The players and their power have gone elsewhere
Things continue to get worse for the once-mighty video game retailer GameStop. For a long time now, net sales have been dropping and net losses have been piling up. That trend snowballed during 2019’s holiday season.
Today, GameStop posted financial results from the nine-week holiday sales period. Compared to the same time in 2018, sales decreased by 27.5 percent. A dip was to be expected considering that GameStop has been closing stores this year in hopes of cutting costs and righting the ship. However, same-store sales suffered nearly the exact same fate, decreasing by 24.7 percent year-over-year. People have simply stopped shopping at GameStop at an alarming rate.
Polygon provided some context for this massive drop by framing it against some snakebitten competitors of GameStop’s. Toys R Us posted sales declines of 2.2 percent in Q3 2016 before filing for bankruptcy. Blockbuster’s sales were down 20 percent in 2010 before it went out of business. Those results don’t necessarily prove that GameStop is doomed to fail, but history isn’t on its side.
GameStop CEO George Sherman blamed the industry at-large for the sales woes, pinning fault on upcoming console launches that sway people from buying hardware in the meantime. Sherman said “We expected a challenging sales environment for the holiday season as our customers continue to delay purchases ahead of anticipated console launches in late 2020. However, the accelerated decline in new hardware and software sales coming out of Black Friday and throughout the month of December was well below our expectations, reflective of overall industry trends. On a positive note, we continued to see growth in the Nintendo Switch platform, which supports our view that our sales will strengthen as new consoles and innovative technology are introduced.”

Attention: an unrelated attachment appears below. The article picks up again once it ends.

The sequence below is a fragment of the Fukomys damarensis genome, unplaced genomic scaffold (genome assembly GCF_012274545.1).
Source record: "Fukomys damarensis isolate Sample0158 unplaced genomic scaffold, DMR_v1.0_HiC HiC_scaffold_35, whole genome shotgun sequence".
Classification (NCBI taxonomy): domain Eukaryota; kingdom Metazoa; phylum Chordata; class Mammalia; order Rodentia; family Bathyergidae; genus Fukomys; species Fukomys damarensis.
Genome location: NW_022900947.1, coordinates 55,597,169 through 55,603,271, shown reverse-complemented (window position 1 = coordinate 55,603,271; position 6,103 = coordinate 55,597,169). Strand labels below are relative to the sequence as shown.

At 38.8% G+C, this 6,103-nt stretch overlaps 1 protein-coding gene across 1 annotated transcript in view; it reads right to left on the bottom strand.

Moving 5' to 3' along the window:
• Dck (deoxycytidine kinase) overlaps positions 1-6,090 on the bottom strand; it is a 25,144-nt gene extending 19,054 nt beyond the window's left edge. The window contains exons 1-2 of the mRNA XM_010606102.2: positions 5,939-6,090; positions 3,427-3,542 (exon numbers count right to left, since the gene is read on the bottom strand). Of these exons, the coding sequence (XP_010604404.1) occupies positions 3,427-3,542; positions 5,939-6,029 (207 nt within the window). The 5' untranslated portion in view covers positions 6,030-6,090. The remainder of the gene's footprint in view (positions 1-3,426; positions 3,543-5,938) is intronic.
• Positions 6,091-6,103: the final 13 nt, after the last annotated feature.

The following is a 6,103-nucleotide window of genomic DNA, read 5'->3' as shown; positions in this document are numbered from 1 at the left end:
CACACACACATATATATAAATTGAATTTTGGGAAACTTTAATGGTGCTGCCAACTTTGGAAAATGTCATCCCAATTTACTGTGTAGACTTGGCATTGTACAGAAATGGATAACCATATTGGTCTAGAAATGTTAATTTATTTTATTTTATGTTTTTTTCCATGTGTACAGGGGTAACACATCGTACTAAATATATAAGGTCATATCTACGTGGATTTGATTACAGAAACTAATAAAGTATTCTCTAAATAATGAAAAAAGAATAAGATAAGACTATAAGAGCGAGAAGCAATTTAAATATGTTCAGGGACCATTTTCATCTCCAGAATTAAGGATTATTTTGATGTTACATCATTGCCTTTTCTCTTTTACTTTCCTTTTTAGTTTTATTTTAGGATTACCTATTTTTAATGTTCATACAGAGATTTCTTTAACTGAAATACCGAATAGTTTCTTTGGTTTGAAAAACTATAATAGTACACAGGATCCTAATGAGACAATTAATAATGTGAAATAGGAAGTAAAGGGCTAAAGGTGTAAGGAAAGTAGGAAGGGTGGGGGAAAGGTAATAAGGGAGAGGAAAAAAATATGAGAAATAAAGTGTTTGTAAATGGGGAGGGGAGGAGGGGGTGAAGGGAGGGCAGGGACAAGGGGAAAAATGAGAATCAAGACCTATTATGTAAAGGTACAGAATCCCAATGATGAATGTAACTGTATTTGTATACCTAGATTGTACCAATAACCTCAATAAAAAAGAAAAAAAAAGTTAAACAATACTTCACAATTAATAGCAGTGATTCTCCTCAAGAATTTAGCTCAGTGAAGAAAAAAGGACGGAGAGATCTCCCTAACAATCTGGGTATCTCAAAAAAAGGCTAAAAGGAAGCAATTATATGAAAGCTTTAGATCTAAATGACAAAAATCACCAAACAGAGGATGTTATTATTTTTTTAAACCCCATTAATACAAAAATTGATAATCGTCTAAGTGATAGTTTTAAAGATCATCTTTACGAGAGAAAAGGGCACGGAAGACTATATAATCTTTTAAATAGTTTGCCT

As a result, GameStop again lowered its financial guidance for the 2019 fiscal year. It now expects total sales to decline by 19 to 21 percent. Previously, it anticipated a drop of 5 to 10 percent. GameStop’s holiday season was so bad that its year-over-year sales dip is now two to four times worse than expected.
Will new consoles in 2020 be GameStop’s silver bullet? Probably not but they may help stop the bleeding. Quick and aggressive restructuring is the better bet. But, when PlayStation 5 and Xbox Series X launch, GameStop’s holiday figures will look all the more impressive because they’ll be framed against 2019’s dismal numbers.
GameStop Reports 2019 Holiday Sales Results [GameStop]